Some image formats are "lossy" - i.e., putting an image in that format can lead to lost information. I'm starting to feel like Java and the CLR are "lossy" with respect to the entire field of software development.
First, there's this post from Roy Osherove. Now, Roy is a good guy - I've had some very pleasant exchanges with him via the comment sections of our blogs. But look at this - in response to a post I made about BottomFeeder plugins:
I wonder how plugins are supported in SmallTalk. What's the Smalltalk equivalant of Reflection, for example? of a DLL? dynamic loading?
Is there an equivalent of reflection.... It's kind of hard to know where to start with that, honestly. The reflection that actually exists in the CLR is a pale reflection of what you get in Smalltalk. I mean, take a look here - that's a paper from OOPSLA '89! I'm not quite sure how you would implement Method Wrappers (the cited page is old, and newer code is already shipped with VisualWorks) in C# or Java. Reflection in Smalltalk is just so much more powerful than what is available in the mainstream languages, but the mainstream languages are so prevalent that it's as if the information has been lost.
Take another example - this post by Victor Ng - he asks which camp is worse, Lisp or Smalltalk:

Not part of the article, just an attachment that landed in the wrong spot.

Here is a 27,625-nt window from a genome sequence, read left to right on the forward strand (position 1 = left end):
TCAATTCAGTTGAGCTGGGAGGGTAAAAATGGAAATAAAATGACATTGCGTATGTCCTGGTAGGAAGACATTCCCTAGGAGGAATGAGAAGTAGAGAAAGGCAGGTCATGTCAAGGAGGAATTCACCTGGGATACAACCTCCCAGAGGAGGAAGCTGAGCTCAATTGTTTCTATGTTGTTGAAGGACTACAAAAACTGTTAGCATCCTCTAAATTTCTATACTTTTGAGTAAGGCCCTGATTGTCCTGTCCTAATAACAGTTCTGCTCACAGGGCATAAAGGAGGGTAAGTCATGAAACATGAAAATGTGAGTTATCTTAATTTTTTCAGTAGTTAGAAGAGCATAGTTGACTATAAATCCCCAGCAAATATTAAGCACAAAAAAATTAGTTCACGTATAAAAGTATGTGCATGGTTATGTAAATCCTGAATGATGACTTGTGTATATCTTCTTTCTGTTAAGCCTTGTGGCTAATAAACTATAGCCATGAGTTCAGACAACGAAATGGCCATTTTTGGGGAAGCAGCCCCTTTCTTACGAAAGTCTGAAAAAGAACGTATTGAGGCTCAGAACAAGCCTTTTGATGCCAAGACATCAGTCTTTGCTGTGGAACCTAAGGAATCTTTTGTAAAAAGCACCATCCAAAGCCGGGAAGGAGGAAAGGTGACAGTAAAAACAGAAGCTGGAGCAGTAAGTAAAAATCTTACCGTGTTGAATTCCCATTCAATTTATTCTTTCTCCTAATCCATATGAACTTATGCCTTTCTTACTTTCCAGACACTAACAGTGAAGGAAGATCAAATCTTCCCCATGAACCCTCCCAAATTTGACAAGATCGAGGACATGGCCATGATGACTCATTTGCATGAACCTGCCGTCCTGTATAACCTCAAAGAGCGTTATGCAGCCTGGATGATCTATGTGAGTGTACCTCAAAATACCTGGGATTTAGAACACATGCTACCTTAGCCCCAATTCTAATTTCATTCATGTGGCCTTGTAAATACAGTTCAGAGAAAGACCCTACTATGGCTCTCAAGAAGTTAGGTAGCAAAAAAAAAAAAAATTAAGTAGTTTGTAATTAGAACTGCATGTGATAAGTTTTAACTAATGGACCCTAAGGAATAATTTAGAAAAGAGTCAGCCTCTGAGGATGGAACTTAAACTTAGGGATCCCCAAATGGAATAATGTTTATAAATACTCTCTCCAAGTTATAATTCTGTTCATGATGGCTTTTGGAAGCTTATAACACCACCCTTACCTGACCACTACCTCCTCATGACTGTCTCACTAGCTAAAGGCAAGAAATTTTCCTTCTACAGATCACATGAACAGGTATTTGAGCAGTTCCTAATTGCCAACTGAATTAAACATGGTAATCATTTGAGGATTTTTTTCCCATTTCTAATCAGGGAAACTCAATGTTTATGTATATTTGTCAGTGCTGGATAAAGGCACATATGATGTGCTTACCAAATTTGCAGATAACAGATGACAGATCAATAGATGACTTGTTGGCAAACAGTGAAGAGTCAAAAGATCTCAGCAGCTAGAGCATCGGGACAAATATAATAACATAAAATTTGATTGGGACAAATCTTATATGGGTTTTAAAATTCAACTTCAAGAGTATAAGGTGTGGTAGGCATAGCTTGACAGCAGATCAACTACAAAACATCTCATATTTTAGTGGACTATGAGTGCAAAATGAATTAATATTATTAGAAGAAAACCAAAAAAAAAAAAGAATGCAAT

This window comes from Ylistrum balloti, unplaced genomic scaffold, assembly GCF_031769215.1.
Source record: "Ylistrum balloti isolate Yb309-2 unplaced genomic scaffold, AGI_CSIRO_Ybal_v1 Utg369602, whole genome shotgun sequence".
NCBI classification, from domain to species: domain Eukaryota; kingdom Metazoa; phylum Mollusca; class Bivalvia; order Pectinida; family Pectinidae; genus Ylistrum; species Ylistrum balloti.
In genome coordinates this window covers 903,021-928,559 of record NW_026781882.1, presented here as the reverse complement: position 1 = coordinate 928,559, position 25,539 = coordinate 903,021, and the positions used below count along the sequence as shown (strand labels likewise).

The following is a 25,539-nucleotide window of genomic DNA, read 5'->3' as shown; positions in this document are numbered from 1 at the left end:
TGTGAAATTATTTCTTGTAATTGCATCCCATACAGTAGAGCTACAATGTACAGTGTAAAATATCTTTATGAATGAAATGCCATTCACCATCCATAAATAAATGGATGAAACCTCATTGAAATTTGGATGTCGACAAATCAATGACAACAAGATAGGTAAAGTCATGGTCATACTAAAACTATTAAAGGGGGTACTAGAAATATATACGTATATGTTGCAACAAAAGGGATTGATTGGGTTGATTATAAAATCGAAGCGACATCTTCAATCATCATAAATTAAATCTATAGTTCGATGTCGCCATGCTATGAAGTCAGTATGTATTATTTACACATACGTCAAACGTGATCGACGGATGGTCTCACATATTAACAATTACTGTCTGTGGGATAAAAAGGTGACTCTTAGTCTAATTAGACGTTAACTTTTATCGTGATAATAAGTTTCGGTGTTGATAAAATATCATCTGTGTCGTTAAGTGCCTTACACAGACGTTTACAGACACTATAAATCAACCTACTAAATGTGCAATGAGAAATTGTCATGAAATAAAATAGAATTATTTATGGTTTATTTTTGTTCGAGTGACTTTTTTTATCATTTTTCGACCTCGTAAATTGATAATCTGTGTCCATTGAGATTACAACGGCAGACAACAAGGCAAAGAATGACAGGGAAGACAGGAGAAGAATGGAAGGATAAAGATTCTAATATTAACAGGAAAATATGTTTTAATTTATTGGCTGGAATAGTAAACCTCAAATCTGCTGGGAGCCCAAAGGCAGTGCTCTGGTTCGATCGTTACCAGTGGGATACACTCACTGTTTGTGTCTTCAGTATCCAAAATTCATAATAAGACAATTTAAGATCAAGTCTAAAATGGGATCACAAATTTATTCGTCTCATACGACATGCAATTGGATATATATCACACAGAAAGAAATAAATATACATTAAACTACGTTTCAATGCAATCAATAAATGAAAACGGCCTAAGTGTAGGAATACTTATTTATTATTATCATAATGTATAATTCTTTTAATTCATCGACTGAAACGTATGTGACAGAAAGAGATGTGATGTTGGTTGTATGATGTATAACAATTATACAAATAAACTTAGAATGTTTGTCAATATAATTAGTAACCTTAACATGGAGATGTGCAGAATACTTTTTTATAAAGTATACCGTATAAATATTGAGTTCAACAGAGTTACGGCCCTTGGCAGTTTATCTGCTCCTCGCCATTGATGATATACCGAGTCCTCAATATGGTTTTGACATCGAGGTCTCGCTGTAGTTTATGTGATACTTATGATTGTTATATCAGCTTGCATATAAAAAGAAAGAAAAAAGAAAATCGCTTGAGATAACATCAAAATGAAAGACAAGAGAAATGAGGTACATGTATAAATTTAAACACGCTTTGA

Which camp is worse? The Smalltalk people or the LISP people? It seems that both those groups just love to say "we did 20 (or 50) years ago"
I suppose it does come off as arrogant and irksome - but it's the simple truth with respect to so many things in software development. Just take a look at one of the big things buzzing around the software world at the moment - self healing systems. In Smalltalk (or Lisp, or other similar systems), new code can be loaded into a running system and override existing methods - or add new methods to existing classes - or add attributes to existing instances - all without having to take the system down or having to worry about the state of objects in memory. Heck, I patch this blog server that way all the time. Lars Bak talked about this in the context of small devices, explaining why Smalltalk was such a better choice - the ability to do on the fly updates.
The dead hand of rigid systems holds the entire industry back. You have to jump through enormous hoops just to accomplish the simplest thing. I'm hardly the only one thinking this - I referred to this essay just the other day. Developers new to Smalltalk tend to pick this up right off
We need to do a better job of explaining this - or else the information loss is just going to continue